AGAIN, THE LANGUAGE OF THE AMERICANS

As most of you know, I am an astute observer of the language that was inherited by our ancestors, which had its origination first in the Saxon people and then in the English.  Perhaps this essay should be classified as an essayette.  But that is a concern for another day.

There are three entries in the discussion of today.  The first is the wide-spread phrase, “falling in love.”  A question that must be asked is why the “falling” part is involved in “falling in love.”  I have no objection one way or the other.  As a curiosity, I would like to know why the phrase “falling in love” is used so often.  The phrase “falling in love” is also used in conjugations such as “I fell in love with her.”  Again, I have no quarrel whatsoever with “falling in love,” but my curiosity will not be satisfied until I know what “falling in love” might mean with the falling part.

But I do not expect that anyone will come up with a phrase that is better than “falling in love.”

There is another phrase having to do with falling.  As we age, falling becomes a greater concern.  After the fall is completed, it becomes difficult to stand upright again.  But again, my curiosity is aroused by the term, “falling down.”  There is no such thing as falling up.  I know that in American speech and perhaps in British speech as well, “falling down” is a common use of that phrase.  May I assure you that just plain falling is good enough for those of us who write essays and falling in actual fact is a serious matter.

The third item for your consideration has to do with the phrase, “I have a bone to pick with you.”  In the past week I had a conversation with a physician I have known for many years and I used that expression, “I have a bone to pick with you.”  This was a joking situation but why is it that we say, “I have a bone to pick with you?”  If you are looking for answers, there are none.  I merely pose the question with the thought that someone who reads these essays may respond.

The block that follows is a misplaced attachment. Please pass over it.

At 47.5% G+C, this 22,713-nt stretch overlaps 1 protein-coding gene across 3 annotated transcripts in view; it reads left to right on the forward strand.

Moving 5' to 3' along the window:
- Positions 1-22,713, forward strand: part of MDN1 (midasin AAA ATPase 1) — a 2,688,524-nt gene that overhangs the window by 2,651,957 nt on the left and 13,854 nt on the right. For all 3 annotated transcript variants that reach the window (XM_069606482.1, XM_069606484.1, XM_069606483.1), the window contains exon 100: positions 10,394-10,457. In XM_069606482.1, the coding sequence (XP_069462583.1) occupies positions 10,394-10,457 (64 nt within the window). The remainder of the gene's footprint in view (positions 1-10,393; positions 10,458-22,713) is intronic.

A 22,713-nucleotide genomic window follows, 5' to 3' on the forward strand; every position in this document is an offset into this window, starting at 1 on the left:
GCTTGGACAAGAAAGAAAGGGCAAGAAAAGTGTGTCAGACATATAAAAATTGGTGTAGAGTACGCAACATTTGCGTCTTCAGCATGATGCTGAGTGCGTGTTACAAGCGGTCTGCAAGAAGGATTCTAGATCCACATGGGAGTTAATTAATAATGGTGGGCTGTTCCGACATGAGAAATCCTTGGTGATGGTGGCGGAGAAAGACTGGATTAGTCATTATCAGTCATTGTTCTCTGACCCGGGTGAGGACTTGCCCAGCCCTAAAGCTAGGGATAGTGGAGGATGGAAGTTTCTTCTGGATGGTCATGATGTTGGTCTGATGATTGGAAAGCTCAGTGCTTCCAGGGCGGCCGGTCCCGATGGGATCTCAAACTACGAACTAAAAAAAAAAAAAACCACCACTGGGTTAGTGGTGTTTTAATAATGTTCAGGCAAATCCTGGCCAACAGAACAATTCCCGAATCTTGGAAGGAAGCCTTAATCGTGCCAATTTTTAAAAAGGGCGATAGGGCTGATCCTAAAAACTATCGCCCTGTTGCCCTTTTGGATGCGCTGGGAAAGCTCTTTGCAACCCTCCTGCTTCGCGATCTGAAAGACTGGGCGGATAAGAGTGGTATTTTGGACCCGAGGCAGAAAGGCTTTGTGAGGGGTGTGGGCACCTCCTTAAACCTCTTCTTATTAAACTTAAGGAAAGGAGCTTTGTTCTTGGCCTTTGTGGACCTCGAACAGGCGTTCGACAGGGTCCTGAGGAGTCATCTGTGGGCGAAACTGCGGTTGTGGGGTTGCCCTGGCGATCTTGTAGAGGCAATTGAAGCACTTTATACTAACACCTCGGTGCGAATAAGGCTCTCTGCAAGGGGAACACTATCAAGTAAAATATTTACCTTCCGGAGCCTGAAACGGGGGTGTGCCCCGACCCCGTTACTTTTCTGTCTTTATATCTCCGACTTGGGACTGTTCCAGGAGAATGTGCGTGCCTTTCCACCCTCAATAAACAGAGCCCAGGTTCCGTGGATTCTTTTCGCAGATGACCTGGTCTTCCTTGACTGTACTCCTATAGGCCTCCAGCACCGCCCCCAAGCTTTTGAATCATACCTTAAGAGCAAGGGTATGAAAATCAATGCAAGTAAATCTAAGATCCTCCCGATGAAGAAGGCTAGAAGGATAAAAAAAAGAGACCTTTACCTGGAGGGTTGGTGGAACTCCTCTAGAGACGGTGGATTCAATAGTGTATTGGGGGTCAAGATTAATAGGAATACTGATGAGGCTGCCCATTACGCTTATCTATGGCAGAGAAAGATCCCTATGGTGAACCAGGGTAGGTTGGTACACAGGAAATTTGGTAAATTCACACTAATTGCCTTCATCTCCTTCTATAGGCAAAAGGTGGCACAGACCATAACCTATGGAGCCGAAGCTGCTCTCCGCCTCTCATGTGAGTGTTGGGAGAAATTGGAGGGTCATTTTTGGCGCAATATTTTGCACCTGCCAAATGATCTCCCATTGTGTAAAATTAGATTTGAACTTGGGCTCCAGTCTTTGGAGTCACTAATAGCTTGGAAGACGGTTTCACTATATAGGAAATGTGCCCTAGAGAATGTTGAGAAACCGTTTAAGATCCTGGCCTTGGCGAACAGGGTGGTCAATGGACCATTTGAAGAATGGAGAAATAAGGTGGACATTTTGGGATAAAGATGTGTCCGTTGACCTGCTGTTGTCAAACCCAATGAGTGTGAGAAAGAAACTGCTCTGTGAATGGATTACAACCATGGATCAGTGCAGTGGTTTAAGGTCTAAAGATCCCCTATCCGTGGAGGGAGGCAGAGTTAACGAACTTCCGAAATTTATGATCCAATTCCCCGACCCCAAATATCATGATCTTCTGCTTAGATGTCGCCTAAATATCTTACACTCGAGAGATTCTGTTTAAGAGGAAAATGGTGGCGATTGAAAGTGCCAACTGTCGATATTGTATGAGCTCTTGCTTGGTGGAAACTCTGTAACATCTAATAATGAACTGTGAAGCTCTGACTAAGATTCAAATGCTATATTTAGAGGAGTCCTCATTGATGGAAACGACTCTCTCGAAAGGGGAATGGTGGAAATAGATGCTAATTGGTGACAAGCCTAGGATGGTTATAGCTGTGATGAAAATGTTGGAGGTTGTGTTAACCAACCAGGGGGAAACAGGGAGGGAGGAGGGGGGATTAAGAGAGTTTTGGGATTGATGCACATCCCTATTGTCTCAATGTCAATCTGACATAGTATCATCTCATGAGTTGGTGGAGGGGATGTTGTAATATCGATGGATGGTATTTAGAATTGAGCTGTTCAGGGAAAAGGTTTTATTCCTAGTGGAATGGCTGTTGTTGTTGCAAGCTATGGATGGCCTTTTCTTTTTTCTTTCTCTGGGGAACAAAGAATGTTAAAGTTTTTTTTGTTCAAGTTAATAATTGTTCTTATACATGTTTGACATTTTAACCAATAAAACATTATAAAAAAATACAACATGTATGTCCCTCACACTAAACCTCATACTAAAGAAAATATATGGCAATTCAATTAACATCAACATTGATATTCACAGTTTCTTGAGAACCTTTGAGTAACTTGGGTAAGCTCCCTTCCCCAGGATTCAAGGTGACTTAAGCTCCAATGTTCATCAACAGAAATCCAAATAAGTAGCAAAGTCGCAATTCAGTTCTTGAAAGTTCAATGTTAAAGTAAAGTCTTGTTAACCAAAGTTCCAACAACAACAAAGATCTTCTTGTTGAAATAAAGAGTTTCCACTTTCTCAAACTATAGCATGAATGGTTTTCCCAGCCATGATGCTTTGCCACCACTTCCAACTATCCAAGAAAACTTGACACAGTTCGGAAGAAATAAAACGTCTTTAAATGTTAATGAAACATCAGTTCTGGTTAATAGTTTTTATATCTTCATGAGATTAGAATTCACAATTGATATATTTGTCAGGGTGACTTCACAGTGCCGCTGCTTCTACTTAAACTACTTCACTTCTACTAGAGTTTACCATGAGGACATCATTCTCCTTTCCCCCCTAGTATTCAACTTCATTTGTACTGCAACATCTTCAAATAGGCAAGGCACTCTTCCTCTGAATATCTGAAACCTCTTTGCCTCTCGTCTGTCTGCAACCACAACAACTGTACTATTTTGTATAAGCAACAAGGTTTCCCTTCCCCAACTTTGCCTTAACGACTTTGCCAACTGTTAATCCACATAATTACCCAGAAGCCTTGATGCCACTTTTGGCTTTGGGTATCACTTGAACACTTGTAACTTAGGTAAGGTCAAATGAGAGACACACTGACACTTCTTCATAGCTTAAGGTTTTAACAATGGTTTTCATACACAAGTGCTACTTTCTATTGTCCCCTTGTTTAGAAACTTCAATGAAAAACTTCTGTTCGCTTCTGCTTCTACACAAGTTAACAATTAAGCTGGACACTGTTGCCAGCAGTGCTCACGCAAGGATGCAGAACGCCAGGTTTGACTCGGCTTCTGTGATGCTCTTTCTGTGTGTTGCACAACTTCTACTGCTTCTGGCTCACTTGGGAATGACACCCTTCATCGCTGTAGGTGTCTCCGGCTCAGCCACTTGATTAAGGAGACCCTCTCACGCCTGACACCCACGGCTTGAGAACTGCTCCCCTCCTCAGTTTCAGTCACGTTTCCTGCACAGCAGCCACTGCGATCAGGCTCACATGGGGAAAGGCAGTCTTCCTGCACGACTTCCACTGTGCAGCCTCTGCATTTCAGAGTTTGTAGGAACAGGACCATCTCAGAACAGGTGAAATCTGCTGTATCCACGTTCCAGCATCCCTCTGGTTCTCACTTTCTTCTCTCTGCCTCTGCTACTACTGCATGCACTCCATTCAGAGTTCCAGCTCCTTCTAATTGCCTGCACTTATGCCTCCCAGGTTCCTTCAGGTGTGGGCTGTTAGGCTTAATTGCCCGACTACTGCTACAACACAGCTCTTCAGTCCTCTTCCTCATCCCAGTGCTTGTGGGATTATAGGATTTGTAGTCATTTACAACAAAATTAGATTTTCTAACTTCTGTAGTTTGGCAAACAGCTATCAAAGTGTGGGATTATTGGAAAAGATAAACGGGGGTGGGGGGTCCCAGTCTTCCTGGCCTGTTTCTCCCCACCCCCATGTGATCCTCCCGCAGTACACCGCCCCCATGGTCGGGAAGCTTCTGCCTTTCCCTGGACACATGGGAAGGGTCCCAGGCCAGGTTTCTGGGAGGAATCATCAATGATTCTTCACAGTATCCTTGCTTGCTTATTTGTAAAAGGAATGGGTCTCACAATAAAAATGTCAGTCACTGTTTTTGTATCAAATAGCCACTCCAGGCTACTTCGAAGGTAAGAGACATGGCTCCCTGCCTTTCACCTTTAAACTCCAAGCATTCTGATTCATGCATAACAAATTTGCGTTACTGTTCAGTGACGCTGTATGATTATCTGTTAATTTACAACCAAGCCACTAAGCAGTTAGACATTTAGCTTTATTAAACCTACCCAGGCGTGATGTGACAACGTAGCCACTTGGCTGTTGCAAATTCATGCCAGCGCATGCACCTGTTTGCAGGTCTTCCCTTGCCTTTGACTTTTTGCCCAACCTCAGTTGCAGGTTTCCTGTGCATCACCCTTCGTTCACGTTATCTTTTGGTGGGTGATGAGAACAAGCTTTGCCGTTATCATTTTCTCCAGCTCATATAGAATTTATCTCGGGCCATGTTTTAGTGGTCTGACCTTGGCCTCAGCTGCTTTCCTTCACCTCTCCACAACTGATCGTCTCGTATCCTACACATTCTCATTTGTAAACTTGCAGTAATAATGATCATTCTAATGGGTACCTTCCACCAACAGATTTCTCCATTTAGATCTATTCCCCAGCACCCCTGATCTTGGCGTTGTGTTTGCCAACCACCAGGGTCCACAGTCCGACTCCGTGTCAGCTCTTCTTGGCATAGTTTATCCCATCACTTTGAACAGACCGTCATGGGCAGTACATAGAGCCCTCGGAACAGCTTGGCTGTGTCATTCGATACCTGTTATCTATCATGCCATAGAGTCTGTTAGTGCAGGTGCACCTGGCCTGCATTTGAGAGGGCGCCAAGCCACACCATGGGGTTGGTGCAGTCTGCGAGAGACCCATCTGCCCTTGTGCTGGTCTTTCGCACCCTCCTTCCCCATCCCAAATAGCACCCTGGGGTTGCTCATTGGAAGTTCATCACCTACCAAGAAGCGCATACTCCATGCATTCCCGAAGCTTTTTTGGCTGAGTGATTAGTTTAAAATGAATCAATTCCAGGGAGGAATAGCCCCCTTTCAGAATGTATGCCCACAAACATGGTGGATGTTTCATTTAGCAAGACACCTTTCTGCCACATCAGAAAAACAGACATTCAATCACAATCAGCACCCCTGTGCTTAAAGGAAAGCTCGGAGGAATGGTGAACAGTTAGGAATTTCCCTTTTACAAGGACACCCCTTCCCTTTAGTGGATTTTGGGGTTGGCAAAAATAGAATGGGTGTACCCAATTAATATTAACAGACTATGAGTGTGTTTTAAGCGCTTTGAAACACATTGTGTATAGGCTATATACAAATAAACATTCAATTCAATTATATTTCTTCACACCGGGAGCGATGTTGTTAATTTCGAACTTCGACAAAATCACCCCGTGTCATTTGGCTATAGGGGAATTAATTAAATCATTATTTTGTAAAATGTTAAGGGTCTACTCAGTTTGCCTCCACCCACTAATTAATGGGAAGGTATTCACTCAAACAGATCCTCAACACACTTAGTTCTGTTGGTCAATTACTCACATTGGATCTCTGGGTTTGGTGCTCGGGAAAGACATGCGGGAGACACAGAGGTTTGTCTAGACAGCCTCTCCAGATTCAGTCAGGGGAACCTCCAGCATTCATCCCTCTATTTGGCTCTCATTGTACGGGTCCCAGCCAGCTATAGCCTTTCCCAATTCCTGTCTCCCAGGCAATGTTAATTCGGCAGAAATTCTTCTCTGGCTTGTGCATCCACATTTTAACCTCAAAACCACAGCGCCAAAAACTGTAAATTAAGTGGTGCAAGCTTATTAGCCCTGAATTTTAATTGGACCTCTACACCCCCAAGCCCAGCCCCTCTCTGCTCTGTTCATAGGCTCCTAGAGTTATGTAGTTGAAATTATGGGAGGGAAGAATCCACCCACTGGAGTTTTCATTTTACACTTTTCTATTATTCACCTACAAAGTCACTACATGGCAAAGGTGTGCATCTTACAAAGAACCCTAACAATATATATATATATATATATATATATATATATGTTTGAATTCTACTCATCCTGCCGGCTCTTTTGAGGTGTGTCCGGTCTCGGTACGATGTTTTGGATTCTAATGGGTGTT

There we have three curiosities about “falling in love,” “falling down,” and “a bone to pick with you.”  If anyone who reads these essays has a comment on these questions, your Uncle Ezra would be more than happy to receive them.

 

E. E. CARR

June 7, 2012

Essay 667

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Kevin’s commentary:

I’ve always thought the most interesting part of “falling down” is that the vast majority of the time it applies to living things, and is almost exclusively used for people. Timmy fell down. The bottle did not fall down. It is bizarre to me that adding the direction — the ONLY direction in which things tend to fall, mind you — somehow works to insinuate agency on the part of the faller?

Unfortunately I may offer no explanations for the latter two, except that perhaps “falling” was selected for “falling in love” because it implies a very definite change of state and is a rather active verb. It also takes place suddenly, as love oftentimes does.

Pop’s response:

Hey Kevin,

This has to do with your commentary on falling, which was covered in a recent essay.  There is one other comment that I would like to offer and it has the approval of the United States Congress.  I overlooked this comment by mistake when I wrote this essay.

Earlier this year Barney Frank, the well respected congressman from Massachusetts, announced that he would not run for re-election.  He said that at age 66 or some such number, he had fallen in love and wanted to spend more time with Jim, his companion.  Barney Frank is one of the highlights for many years of the congressional operation.  His intellect is razor sharp.  If he says that he has fallen in love, I wish him the absolute best.  I will be interested to see if any children emerge from this union.

Pop

 

 

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